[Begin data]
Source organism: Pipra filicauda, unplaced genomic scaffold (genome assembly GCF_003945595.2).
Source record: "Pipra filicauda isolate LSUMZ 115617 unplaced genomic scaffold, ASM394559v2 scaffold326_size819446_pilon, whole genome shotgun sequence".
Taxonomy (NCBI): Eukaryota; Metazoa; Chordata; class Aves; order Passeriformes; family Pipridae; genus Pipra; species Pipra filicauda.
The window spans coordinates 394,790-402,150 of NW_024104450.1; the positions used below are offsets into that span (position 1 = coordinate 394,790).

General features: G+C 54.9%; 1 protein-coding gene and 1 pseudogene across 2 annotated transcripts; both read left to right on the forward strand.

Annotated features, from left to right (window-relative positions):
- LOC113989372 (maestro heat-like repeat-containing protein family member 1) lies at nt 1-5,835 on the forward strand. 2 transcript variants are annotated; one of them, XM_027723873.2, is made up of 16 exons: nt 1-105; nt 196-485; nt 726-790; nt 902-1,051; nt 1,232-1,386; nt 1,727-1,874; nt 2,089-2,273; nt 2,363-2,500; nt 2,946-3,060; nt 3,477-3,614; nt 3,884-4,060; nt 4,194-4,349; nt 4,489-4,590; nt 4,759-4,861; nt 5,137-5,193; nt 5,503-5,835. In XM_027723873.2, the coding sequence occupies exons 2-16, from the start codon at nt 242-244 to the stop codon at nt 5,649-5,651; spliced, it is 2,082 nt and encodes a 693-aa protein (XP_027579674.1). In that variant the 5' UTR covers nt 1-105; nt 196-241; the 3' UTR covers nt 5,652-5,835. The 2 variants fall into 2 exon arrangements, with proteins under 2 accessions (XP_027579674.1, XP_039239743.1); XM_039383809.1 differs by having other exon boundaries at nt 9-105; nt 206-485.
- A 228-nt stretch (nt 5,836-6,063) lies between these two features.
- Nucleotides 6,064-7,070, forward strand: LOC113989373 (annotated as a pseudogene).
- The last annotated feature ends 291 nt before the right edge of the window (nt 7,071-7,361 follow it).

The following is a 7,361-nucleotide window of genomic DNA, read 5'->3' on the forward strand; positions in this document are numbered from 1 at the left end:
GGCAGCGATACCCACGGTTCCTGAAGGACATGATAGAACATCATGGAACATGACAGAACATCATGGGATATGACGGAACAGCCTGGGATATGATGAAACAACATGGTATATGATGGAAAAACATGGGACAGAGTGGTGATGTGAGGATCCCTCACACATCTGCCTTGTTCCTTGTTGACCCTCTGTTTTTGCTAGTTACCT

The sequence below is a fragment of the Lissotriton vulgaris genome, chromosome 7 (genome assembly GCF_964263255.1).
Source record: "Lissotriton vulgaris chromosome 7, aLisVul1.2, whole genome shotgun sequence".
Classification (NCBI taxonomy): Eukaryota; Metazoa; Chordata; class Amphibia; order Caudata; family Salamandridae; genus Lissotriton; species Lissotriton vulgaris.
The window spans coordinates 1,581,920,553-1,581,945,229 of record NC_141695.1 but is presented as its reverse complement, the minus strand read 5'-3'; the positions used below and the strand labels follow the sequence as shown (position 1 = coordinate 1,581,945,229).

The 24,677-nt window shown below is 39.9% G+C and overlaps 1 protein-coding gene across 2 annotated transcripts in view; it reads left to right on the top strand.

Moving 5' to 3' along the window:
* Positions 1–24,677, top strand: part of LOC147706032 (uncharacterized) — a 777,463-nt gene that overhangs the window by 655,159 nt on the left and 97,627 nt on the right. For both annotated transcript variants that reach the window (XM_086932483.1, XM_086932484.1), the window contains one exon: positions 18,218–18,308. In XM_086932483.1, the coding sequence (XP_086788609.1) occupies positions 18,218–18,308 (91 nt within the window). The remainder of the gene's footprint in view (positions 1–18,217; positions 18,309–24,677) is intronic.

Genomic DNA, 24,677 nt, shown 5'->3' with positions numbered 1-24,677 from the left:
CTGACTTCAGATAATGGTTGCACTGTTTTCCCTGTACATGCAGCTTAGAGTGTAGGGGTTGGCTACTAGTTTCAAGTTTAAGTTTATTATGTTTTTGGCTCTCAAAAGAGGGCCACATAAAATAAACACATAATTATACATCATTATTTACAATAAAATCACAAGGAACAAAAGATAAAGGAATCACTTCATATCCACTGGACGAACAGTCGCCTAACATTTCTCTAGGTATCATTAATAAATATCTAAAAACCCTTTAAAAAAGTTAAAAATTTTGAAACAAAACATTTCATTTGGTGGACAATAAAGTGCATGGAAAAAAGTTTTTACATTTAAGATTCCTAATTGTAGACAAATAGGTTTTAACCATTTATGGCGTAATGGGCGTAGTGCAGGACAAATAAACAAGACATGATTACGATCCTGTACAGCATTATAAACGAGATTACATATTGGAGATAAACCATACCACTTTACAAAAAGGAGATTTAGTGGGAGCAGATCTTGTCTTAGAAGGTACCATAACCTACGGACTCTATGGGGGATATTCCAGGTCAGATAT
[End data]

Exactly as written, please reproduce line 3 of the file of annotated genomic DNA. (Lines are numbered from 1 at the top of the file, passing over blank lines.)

Taxonomy (NCBI): Eukaryota; Metazoa; Chordata; class Aves; order Passeriformes; family Pipridae; genus Pipra; species Pipra filicauda.